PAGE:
In Bellamy's assignments of error, he argues that Detective Overman submitted false testimony on three separate occasions, each involving his observations of the videotape evidence. We first note that the danger from which this rule seeks to protect defendants is the intentional misleading of the jury through the introduction of false evidence. Where, as here, judge, jury, and defendants (including their counsel) all had the opportunity to view the video themselves, the possibility of misleading the jury, (and thus affecting the outcome of the trial) must necessarily be slight. Further, it is exceedingly unlikely that the State would intentionally proffer false evidence in a situation where the falsity of the evidence could be easily discovered.

First, Bellamy challenges testimony that a white Mitsubishi Gallant was recorded on videotape passing in front of the Pets Plus store at around the time the masked gunman was fleeing the McDonald's. Detective Overman admitted at trial that he could not be certain the car was a white Gallant. Therefore, even if the car was not a white Gallant, Detective Overman's testimony when read in full was not false. Second, Bellamy challenges testimony that the masked gunman had his finger off the trigger when he was aiming the gun at McCoy and ordering him to the ground, and that the masked gunman in the video had distinctive fingernails similar to those of Bellamy. Bellamy argues that the video was not of sufficient quality for Detective Overman to make these observations. We hold that, even assuming arguendo the testimony was false, Bellamy fails in his burden of proving the evidence was material and knowingly and intentionally used by the State to obtain his conviction.

Bellamy's only remaining argument in this regard is that it should have been obvious to the State that the above testimony by Detective Overman was false because it reviewed the video, and the video is of insufficient quality to make such a determination. If the video is of insufficient quality, then it would have also been obvious to the jury that Detective Overman was over-reaching in his testimony, and thus there is no reasonable likelihood that the false testimony could have affected their decision. Further, we do not find this evidence sufficient to prove that the State knowingly and intentionally allowed this testimony to go uncorrected in order to obtain a conviction. This argument is without merit.

In Bellamy's fourth argument he contends that the trial court committed plain error by permitting Detective Overman to testify regarding Bellamy's prior arrests.

At trial Detective Overman testified that in response to statements from Randall that he believed the voice of the masked gunman *94belonged to a man he knew as "Keith," Detective Overman conducted a search of the police database, and turned up a photo of Bellamy. Detective Overman testified to the method he used to put together a photographic line-up, and further testified that he showed the line-up to Randall, and that Randall identified the photo of Bellamy as the man he believed robbed the McDonald's.

Bellamy argues that this testimony was improper and requires a reversal of his conviction because it allowed the jury to infer that he had prior arrests. Our appellate courts have held on similar facts that when evidence is admitted for a proper purpose, the fact that the evidence may have allowed the jury to infer that the defendant had a prior arrest does not require a new trial. See State v. Jackson, 284 N.C. 321, 331-35, 200 S.E.2d 626, 633-35 (1973). We hold that this testimony was not improper. Further, assuming arguendo that it was improper, we hold that the admission of this testimony does not rise to the level of plain error.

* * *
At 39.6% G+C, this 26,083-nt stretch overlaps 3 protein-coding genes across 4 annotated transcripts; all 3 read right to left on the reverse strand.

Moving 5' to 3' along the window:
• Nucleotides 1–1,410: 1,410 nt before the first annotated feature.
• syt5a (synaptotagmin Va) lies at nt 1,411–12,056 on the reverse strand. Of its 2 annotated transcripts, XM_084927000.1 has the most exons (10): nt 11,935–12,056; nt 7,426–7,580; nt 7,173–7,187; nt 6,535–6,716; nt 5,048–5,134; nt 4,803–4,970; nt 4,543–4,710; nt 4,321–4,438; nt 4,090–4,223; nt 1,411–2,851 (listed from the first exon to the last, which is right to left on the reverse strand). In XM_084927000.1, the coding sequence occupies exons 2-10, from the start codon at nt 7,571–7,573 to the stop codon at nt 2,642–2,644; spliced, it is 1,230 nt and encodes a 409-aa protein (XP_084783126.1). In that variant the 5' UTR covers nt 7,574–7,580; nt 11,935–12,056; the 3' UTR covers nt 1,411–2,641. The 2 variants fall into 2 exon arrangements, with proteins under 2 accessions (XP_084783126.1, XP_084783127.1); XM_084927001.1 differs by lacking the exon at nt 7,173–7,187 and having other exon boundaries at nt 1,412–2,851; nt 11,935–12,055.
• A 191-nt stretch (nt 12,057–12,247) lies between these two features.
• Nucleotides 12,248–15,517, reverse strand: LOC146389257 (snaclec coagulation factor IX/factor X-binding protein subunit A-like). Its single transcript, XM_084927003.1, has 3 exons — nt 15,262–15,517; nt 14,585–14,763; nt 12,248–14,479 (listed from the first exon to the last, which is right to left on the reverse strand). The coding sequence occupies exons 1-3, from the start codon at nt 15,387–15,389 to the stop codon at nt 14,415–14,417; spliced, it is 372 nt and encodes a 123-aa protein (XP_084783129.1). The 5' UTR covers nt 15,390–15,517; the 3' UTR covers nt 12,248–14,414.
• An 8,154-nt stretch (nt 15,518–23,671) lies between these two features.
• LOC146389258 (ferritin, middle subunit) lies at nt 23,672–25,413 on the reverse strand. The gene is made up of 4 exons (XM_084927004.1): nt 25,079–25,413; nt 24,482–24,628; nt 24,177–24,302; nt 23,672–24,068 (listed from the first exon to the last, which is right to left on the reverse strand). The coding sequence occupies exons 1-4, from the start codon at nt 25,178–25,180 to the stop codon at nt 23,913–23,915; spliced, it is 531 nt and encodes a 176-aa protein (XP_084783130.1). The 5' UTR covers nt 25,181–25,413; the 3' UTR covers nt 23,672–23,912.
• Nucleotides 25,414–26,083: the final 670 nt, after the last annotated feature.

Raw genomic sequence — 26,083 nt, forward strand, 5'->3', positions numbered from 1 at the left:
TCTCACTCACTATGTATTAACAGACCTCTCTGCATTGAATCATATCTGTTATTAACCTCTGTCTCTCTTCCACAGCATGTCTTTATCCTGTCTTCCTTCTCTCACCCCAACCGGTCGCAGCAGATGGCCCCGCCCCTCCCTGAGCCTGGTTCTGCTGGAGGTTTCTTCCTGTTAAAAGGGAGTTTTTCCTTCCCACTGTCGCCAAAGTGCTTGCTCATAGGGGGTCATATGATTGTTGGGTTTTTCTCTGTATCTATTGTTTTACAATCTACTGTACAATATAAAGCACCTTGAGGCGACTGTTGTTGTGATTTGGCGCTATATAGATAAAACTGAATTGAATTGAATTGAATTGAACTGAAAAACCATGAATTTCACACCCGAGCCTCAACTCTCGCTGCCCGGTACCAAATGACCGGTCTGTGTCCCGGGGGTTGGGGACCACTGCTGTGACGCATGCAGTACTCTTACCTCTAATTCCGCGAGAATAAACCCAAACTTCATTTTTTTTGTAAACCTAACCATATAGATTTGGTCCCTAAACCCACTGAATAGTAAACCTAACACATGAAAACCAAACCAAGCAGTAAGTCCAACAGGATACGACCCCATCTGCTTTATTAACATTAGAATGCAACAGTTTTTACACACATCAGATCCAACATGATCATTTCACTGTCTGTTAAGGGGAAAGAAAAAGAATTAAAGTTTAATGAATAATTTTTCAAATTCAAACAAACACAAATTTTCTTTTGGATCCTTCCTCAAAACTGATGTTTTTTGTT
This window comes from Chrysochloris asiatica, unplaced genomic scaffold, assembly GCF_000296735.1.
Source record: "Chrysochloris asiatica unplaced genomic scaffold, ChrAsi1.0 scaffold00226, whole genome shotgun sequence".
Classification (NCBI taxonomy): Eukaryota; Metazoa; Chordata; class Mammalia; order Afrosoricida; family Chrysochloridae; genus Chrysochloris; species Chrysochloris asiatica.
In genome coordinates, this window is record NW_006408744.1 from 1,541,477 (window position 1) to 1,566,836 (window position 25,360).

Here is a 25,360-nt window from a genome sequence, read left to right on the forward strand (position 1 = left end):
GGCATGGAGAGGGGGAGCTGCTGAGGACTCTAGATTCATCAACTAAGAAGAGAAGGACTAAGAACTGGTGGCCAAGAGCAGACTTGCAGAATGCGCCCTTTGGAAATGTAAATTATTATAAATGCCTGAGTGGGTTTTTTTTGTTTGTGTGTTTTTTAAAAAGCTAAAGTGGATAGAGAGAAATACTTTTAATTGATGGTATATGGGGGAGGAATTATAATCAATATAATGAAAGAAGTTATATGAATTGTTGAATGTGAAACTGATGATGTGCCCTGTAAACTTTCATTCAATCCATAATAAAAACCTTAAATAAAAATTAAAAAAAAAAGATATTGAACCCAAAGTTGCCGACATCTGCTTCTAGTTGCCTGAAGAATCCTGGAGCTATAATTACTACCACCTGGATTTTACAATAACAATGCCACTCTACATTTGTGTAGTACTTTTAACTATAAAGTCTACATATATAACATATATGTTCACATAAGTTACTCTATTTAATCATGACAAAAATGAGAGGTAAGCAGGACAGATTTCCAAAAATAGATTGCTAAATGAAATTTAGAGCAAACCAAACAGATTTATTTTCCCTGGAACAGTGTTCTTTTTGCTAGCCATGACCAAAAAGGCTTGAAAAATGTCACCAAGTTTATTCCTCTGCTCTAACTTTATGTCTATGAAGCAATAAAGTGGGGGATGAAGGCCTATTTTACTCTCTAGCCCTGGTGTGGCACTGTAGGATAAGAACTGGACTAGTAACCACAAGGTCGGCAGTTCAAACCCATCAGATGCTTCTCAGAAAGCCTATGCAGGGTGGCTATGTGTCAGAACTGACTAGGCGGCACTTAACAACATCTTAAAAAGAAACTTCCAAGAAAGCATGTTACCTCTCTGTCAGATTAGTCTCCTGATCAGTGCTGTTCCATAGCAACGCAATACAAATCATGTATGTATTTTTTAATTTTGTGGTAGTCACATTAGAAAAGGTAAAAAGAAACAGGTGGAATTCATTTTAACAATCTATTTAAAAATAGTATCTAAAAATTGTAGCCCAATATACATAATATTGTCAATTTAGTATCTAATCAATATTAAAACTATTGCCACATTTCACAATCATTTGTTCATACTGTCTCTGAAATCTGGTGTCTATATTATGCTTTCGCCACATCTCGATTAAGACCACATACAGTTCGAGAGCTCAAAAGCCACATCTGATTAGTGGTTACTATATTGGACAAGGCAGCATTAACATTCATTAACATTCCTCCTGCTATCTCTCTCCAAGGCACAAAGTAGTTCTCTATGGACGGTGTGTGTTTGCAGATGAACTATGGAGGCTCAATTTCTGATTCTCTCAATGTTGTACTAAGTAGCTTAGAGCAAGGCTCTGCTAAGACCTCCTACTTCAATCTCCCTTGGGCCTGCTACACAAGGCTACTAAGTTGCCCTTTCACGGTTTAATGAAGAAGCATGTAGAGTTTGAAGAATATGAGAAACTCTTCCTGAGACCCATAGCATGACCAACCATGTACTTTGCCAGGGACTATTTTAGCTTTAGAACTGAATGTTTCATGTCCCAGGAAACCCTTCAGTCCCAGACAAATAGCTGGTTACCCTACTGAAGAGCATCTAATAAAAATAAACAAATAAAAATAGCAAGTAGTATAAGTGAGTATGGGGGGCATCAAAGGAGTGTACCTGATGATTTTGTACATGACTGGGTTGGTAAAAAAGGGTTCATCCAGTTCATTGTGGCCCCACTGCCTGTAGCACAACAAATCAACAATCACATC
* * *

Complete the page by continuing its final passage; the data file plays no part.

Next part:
Defendant McCoy's Appeal

In McCoy's first argument, he contends that the trial court erred in denying his motion to dismiss the charge of first-degree sexual offense. At trial, the State proceeded against McCoy on this charge under a theory of acting in concert. The State's theory at trial was that Bellamy was the masked gunman who actually robbed the McDonald's, and who perpetrated the sexual assault on C.B., but that McCoy was his inside help, and that they planned the robbery together. As a party to the robbery, the State contends that McCoy is liable as a principal under the theory of acting in concert for Bellamy's sexual assault on C.B. The law of acting in concert in North Carolina is as follows:

If "two persons join in a purpose to commit a crime, each of them, if actually or constructively present, is not only guilty as a principal if the other commits that particular crime, but he is also guilty of any other crime committed by the other in pursuance of the common purpose . . . or as a natural or probable consequence thereof."

State v. Barnes, 345 N.C. 184, 233, 481 S.E.2d 44, 71 (1997), quoting State v. Erlewine, 328 N.C. 626, 637, 403 S.E.2d 280, 286 (1991) (quoting State v. Westbrook, 279 N.C. 18, 41-42, 181 S.E.2d 572, 586 (1971), death sentence vacated, 408 U.S. 939, 92 S.Ct. 2873, 33 L.Ed.2d 761 (1972)). In the instant case, the State did not argue at trial, and does not argue on appeal, that the sexual assault was done "in pursuance of the common purpose" of the robbery with a dangerous weapon. The record is completely devoid of evidence that the defendants discussed any potential sexual assault prior to the robbery. The State argues that the sexual assault was "a natural or probable consequence thereof." Whether a sexual assault is a natural or probable consequence of a robbery with a dangerous weapon of a fast food restaurant is a question of first impression in North Carolina.